“I went on a 50 mile bike ride, I deserve this cake”.
“I worked out twice today, I deserve these beers”.
“This Chinese won’t hurt, I’m going on a BIG run tomorrow”.
Don’t worry, you are not alone, in fact I would say each and every person has said something along these lines to themselves over the past year.
After a perfect week of ‘clean’ eating and regular exercise, out comes the wine and biscuits on a satisfied and justified Friday night for all the weeks’ hard work. Of course, this doesn’t stop at Friday night, it continues all the way through to Sunday night, leaving you feeling fat, bloated and ashamed.
Here comes the punishment – EXERCISE!
This is a continuous cycle for a lot of us but it’s something that we must break!
Food should not be a reward.
I know it’s tempting to use food and drink in this manner, and in some purely emotional ways, it makes sense—there’s a very palpable sense of comfort there.
On the surface, it feels good to “earn” a box of cookies and a bottle of wine. But while this behaviour might seem otherwise benign, what it actually does is place food in a position of power—and if we give food the power to reward us for good behaviour, we can find ourselves completely and painfully at its mercy.
When we continuously use food as a reward system, rather than indulging mindfully and practicing moderation, we begin to associate it with whether or not we’re worthy of success, gifts, and indulgences. Instead of using food and drink to add value to our life experiences, we use them to determine whether we’re good or bad.
We associate junk food with “good behaviour” if it’s a reward, but that association is only temporary. After feelings of guilt and failure arise, we shift that association to “bad behaviour.” But the truth is, this association between food and our behaviour doesn’t really exist, and by creating it we put ourselves in an unhealthy position.
Punishment - FITNESS
I can imagine that some of you will relate to this… Monday morning, dreaded Monday morning. Not only does it suck because it’s the start of a 5 day chore (or 6-7 for some of you) but you need to work extra hard in the gym to burn off 2 days of binging. These workouts never seem to be easy or enjoyable. You are counting down the minutes from the word go. That clock is moving slower than Sunday church.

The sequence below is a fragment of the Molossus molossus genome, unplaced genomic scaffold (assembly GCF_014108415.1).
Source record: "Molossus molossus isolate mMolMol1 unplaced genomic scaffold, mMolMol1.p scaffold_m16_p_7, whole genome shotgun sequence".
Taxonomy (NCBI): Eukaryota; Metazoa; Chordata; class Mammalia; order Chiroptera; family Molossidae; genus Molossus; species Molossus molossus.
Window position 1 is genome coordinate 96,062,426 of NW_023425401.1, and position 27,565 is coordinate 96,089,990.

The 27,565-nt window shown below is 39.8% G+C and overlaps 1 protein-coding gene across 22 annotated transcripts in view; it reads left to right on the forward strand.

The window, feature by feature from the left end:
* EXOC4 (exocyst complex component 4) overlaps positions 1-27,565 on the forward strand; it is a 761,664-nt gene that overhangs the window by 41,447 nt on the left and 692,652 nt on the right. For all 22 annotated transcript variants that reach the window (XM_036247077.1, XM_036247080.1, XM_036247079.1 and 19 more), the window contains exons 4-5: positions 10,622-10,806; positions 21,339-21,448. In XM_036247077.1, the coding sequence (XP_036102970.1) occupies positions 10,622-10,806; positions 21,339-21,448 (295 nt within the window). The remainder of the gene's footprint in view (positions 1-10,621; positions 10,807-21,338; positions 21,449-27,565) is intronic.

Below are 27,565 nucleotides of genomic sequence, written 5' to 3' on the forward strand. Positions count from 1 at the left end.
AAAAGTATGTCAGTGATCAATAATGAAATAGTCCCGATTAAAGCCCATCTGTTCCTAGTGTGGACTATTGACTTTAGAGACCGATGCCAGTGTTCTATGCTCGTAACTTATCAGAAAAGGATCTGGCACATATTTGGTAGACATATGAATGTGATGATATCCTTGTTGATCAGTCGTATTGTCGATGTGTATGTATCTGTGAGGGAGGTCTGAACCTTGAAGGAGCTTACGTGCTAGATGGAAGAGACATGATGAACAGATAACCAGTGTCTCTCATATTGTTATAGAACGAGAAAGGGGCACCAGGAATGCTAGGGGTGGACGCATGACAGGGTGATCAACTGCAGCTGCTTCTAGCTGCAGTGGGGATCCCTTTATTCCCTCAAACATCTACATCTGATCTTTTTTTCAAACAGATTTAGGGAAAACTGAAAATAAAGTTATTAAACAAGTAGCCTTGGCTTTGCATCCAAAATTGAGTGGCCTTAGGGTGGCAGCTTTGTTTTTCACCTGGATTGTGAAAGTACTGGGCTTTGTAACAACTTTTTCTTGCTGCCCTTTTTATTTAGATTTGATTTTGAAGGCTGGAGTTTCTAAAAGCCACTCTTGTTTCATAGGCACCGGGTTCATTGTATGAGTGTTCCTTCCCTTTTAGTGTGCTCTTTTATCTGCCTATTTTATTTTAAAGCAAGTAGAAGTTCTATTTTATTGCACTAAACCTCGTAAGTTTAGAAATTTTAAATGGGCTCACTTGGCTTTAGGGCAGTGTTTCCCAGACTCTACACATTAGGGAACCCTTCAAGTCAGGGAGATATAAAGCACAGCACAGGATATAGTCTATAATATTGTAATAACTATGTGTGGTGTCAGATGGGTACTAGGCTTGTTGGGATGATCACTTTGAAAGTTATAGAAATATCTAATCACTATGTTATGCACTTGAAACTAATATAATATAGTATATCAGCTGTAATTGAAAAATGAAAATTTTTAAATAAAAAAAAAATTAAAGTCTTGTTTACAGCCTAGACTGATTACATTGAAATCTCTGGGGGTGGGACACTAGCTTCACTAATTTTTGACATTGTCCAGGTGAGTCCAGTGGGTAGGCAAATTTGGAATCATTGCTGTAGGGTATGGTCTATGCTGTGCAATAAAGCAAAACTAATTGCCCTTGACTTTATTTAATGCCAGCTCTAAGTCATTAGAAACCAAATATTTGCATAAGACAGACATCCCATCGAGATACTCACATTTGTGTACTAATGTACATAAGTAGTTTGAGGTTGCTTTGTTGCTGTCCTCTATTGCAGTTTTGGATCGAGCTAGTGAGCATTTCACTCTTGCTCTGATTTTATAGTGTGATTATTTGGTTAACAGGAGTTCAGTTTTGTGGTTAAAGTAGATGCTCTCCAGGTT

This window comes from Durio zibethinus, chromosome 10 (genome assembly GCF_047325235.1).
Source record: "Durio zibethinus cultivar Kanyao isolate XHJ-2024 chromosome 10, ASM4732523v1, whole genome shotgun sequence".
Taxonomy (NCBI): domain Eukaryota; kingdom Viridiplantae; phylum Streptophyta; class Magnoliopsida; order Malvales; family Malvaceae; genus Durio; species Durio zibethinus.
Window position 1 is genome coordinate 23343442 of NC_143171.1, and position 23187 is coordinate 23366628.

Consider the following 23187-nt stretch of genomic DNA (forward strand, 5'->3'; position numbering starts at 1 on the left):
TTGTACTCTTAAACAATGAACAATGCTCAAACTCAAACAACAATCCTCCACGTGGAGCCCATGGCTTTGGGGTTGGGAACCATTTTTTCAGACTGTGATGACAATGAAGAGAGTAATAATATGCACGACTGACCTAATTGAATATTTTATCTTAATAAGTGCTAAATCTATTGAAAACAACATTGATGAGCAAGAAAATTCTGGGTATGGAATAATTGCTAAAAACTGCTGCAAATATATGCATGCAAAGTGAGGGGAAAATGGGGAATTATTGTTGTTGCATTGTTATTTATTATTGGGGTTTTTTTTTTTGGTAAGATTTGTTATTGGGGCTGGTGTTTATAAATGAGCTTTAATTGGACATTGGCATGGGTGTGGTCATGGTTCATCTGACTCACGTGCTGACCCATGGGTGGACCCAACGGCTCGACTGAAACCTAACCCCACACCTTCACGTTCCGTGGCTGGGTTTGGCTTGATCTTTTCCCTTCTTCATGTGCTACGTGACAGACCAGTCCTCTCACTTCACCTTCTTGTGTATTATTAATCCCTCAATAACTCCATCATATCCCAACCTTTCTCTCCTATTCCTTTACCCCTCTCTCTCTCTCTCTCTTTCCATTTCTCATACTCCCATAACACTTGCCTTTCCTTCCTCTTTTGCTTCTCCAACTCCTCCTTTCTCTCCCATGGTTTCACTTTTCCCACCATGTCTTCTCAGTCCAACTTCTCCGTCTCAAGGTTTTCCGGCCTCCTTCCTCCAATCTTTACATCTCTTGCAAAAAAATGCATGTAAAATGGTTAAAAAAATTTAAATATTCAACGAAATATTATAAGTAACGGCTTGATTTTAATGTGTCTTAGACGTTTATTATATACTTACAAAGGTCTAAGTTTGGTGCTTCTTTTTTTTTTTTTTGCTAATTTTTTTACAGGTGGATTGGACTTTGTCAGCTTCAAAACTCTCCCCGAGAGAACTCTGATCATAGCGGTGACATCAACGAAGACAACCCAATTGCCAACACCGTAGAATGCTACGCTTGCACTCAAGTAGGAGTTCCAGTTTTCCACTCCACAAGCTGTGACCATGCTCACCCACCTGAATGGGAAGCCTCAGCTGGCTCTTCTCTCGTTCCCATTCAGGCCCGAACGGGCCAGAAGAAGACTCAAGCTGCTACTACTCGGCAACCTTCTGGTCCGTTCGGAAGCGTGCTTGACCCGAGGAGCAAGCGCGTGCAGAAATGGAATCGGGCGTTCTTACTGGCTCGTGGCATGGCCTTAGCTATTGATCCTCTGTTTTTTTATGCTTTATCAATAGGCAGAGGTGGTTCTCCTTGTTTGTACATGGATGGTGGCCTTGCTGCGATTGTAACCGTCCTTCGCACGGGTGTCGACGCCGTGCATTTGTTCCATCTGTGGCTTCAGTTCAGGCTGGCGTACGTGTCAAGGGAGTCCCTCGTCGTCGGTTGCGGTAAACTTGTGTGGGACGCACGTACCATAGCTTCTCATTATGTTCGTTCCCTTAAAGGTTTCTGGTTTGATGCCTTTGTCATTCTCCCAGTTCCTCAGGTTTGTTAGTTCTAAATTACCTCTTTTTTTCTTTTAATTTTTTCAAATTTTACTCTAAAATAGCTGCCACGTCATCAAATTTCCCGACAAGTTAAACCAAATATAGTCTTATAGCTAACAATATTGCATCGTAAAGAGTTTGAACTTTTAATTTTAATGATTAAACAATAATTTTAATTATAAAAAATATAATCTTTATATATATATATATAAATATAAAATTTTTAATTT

The trouble is this cycle is continuous. It’s repeated week in, week out. Exercise doesn’t become fun, progressions are slow (if at all)
Exercising is rewarding when you get that sense of achievement - you’ve run 1 mile faster than last week, added 5kg onto a big lift - that’s when it’s fun, continuously wanting to better yourself week in week out. However this never happens because you’re continuously rewarding yourself for a good week (which in reality is a very distinctly average week) with food and two days later punishing yourself with exercise.
How do we break this cycle?
You’ve had a good, solid week. FOOD? NO! Reward yourself with some value.
Go get a new gym outfit, new trainers, have a massage for beasting your body for the last five days.
These rewards have a positive impact on breaking the cycle. Fitness starts to become enjoyable, personal bests are smashed week in week out. More importantly Monday feels like a Friday (Ok, maybe not quite but you certainly feel better!)
At the end of the day, remember that should you relate to this struggle, you aren’t alone—far from it. You are a human being with complex emotions, and you are not alone in your struggles.
Using food as a reward, or fitness as a punishment, is nothing to be ashamed of but just remind yourself of why you are doing it.
If you are not bothered about achievement or getting the figure you’ve always wanted and purely use fitness as a punishment for the weekend lifestyle, then ok, continue living that life.
However, if you can relate to this and you DO want change then seek new rewards rather than bingeing.
There’s nothing worse than watching people exhaust themselves in the gym, desperate for results, only to end up spinning their wheels and not making the progress they want to make.
If you are looking for any advice, please don’t hesitate to ask. Feel free to email firstname.lastname@example.org
Be positive. You’ve got this.